Pence and Sessions go to extreme lengths to defend Trump’s failure to denounce white supremacists

During TV interviews Monday morning, the VP and AG offered false equivalences and put words in Trump's mouth.

On Saturday, President Trump reacted to a white supremacist rally in Charlottesville that resulted in the murder of an innocent counterprotester by pinning blame “for this egregious display of hatred, bigotry, and violence” on “many sides.” His failure to specifically denounce white supremacist violence was roundly condemned, including by Republican members of Congress and a former Trump administration staffer.

But Trump’s statement won praise from white supremacist groups. Daily Stormer, a neo-Nazi website, called Trump’s remarks “really good,” noting he “didn’t attack us.” The site commended Trump for ignoring questions from reporters about whether he’ll disavow the support of right-wing extremist groups.

On Sunday, Vanity Fair reporter Gabriel Sherman asked an unnamed senior White House official why Trump didn’t specifically condemn the neo-Nazis and white supremacists who flooded the streets of Charlottesville. The official responded by asserting that “the leftist mob” was “just as violent if not more so.”

During TV interviews Monday morning, both Vice President Mike Pence and Attorney General Jeff Sessions defended Trump’s “many sides” statement. Ignoring data about violence perpetrated by right-wing extremists of the sort that took to the streets in Charlottesville over the weekend, they did so by comparing the murder of Heather Heyer with the actions of groups who have protested police violence in recent years.


On the Today show, Sessions said that Trump — who pushed for less federal scrutiny of white supremacist groups during the early weeks of his administration — “has been firm on this from the beginning, he’s appalled by this.” Pushed about why Trump talked about “many sides” instead of denouncing white supremacists specifically, Sessions cited unspecified “violence around the country in any number of ways over decades.”

“We’ve had these spasms of violence that are unacceptable in America,” he said. “[Trump] did say he isn’t just talking about Donald Trump or Barack Obama. He said these problems have been going on for a long time.”

Pence struck a similar note during his interview on Today. After he claimed that Trump “spoke into a national moment words that the American peopled needed to hear” with his statement on Saturday, interviewer Peter Alexander pushed back.

“[Trump] said, ‘On many sides.’ Name those sides. What are those sides?” Alexander said.

“Well, look, as I said today, we condemn in the strongest terms the hate and violence advocated by groups like white supremacists and neo-Nazis and their ilk,” the vice president said.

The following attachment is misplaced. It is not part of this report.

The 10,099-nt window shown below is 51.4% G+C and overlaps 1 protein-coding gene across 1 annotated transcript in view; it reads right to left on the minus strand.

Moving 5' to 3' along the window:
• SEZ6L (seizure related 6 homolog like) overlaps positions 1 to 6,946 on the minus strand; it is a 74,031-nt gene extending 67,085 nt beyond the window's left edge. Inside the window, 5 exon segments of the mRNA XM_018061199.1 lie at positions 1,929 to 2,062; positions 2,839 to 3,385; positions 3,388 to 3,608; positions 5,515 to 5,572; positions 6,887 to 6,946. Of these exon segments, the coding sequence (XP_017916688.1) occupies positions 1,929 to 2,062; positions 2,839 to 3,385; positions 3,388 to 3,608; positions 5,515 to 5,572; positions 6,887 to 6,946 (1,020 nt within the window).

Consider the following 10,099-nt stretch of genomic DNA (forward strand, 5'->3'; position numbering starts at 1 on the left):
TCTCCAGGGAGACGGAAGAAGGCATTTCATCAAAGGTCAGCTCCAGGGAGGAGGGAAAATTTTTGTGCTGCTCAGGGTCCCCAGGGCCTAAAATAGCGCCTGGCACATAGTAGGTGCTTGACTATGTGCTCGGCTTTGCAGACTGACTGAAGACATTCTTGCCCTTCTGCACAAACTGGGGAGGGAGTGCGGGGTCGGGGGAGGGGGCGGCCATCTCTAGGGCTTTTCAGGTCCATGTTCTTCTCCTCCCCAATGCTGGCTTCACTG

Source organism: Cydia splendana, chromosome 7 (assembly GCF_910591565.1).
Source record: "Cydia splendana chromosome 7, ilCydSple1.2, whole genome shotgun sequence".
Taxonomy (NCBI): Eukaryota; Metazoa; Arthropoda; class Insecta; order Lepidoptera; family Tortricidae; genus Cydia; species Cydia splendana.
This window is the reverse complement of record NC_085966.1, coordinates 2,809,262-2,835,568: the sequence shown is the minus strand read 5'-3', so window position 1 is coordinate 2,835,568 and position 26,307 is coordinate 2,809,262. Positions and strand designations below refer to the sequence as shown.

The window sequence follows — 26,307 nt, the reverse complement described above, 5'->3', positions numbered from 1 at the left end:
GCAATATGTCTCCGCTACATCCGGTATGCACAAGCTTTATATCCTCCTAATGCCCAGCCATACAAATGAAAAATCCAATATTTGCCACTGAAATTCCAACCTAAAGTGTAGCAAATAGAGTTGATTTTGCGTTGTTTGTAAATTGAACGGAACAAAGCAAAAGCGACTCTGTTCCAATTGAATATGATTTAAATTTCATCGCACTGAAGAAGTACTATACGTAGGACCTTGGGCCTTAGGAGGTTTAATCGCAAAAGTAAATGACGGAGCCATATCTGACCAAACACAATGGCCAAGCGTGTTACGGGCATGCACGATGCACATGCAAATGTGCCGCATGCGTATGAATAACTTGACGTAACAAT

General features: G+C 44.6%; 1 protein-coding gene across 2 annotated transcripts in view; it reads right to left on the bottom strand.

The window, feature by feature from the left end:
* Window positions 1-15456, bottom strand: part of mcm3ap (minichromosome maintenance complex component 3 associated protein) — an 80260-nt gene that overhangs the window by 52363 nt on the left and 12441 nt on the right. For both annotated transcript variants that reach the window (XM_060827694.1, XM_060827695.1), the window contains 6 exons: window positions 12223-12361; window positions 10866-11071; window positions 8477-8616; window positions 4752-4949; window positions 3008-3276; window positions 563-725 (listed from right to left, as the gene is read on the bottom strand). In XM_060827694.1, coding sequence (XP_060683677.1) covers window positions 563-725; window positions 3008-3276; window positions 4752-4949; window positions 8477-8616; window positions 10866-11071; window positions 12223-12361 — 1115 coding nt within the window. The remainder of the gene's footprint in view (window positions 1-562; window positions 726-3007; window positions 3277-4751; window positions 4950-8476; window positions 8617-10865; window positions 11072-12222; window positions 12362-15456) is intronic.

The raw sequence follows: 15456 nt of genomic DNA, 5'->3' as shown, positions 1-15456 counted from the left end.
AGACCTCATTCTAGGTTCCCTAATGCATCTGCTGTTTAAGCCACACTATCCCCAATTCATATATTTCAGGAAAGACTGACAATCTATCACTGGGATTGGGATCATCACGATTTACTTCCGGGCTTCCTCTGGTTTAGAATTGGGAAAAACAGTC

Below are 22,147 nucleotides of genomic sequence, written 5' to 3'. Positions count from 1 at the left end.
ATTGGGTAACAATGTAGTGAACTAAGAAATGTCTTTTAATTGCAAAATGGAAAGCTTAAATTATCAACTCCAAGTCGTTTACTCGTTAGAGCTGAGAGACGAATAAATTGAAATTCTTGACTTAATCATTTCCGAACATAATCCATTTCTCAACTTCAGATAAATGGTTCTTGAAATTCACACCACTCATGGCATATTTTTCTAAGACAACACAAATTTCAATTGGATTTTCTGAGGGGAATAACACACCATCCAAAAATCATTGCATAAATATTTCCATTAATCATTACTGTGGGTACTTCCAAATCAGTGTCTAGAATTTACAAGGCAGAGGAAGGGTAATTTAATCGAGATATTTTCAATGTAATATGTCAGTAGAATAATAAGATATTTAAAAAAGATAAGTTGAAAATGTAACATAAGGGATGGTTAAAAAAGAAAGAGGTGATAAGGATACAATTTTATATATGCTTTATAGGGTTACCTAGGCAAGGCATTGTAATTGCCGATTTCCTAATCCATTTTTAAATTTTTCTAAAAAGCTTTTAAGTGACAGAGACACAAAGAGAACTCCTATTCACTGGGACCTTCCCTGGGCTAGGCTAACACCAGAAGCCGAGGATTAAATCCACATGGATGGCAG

But Alexander followed up by pointing out that Pence was still just talking about one side. He asked,  “What’s the other side when he says ‘on many sides?'”

Pence responded to referring to unspecified cases of violence of against police officers.

“Well, as you look throughout the course of recent years, we’ve seen protests turn violent, we’ve seen fringe groups use peaceful protest environment[s] to bring violence, in some case against police officers, to tragic results,” he said.

Alexander again pushed back.

“With respect, only one group [on Saturday] killed an American,” he said.

Pence dodged, saying the administration is “bringing the full weight of the federal government to bare on investigating and and prosecuting that individual for that heinous act that took the life of that innocent woman.”


The vice president then took a shot at the media, saying, “I take issue with the fact that many in the media are spending more time” criticizing Trump instead of “those who brought that hatred and violence to the streets of Charlottesville.” But Alexander pointed out that Trump is being criticized by Republican senators like Orrin Hatch and Cory Gardner.

Though Trump hasn’t publicly commented on Charlottesville since making his “many sides” statement to the media and posting similarly vague tweets on Saturday, an anonymous White House official released a statement that attempted to do damage control on Sunday.

“The President said very strongly in his statement yesterday that he condemns all forms of violence, bigotry and hatred, and, of course, that includes white supremacists, KKK, neo-Nazi and all extremist groups,” the official said. “He called for national unity and bringing all Americans together.”

But during their interviews on Monday, both Sessions and Pence dodged questions about why Trump won’t make such a statement himself.